The law that kills is dead. Life has triumphed. Ethics prevailed. Truth is out. The Filipino national shout rings true once again: Mabuhay!
The victory may not be claimed by any organization or institution. It rightfully belongs to humanity, to civilization, to reason. The government has the authority to impose punishment on convicted criminals and other enemies of society desirous of living in justice and having peace. But the government has no right to take the life of human persons by death penalty. And there are good reasons in support of this fundamental reality and truth.
The life of any human person is not given by the government, is not owned by the government, and may not be wherefore taken away by the government. To rule on human rights and human freedom does not include killing the human life wherefrom such rights and freedom emanate.
Furthermore, human justice is not always just. This is especially true in this country where the ignorant, the poor and the helpless do not only have less in life but also less in law. Those condemned to death by the courts of the land by and large come from practically those living in poverty and want.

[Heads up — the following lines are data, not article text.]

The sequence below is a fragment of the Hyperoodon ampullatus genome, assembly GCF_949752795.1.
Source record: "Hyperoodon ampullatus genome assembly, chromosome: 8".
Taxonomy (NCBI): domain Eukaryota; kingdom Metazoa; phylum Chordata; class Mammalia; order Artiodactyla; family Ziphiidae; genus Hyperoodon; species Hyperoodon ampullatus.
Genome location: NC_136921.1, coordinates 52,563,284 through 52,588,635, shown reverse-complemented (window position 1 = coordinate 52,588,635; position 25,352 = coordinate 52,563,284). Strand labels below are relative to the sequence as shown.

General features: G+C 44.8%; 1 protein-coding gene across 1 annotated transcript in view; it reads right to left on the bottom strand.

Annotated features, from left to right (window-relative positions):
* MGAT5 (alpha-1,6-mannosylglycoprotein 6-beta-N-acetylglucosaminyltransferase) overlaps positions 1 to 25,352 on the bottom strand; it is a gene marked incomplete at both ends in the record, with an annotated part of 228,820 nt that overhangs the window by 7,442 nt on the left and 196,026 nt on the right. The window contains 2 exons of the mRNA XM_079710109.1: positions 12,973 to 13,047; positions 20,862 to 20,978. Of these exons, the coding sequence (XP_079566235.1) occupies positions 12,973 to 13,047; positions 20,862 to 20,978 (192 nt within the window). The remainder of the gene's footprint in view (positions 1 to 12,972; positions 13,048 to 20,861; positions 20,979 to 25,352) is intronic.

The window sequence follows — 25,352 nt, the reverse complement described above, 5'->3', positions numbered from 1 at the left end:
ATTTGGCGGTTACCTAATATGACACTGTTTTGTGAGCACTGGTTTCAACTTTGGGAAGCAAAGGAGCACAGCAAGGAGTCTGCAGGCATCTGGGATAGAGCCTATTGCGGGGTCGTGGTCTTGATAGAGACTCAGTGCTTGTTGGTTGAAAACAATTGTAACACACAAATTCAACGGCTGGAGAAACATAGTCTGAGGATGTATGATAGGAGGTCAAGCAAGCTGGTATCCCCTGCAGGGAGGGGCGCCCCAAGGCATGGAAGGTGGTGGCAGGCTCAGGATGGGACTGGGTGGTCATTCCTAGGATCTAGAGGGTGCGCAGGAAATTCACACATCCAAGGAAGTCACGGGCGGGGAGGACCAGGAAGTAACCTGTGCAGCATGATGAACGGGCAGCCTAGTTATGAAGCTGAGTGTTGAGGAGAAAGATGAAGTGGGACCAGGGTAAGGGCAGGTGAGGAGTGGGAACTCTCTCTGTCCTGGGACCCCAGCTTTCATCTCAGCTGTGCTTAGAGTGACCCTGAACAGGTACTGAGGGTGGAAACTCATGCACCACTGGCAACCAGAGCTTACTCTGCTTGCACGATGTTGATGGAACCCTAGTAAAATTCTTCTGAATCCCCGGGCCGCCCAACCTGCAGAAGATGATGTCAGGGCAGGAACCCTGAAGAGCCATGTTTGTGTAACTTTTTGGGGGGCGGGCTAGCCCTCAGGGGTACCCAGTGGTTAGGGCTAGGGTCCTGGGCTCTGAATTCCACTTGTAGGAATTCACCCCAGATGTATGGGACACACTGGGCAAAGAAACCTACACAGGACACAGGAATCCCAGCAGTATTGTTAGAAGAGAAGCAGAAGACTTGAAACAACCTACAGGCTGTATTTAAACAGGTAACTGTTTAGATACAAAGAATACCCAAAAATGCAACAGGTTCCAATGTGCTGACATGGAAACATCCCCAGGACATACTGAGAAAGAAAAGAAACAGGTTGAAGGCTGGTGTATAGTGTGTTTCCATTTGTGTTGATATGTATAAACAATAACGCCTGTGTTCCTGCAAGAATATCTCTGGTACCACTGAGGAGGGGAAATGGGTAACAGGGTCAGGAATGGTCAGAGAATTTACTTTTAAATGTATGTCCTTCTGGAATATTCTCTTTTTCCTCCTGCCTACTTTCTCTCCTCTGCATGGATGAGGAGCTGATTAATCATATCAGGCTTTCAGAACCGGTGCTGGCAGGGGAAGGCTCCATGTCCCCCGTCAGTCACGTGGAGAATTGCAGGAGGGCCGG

Finally, it has been empirically established that death penalty does not guarantee less criminality. It is enough to be aware of how many murders and massacres and rapes, robberies and kidnappings and drug trafficking—and a host of other crimes—happening in the country during these days in particular and all these grave social maladies take place inspite of the odious death penalty law.
With the abolition of death penalty, criminals will continue to be around and crimes will continue to happen. But his is definitely not due to the repeal of the law—but rather on account of evil human tendencies, due to weak police work, because of the slow wheel of justice if not triumph of injustice.
It is difficult to buy the idea that there is an altogether free and deliberate option between to kill or to spare life. The Senate and the Hose made only ethical reflection and made the only moral judgment on the issue: choose life or death.
7 June 2006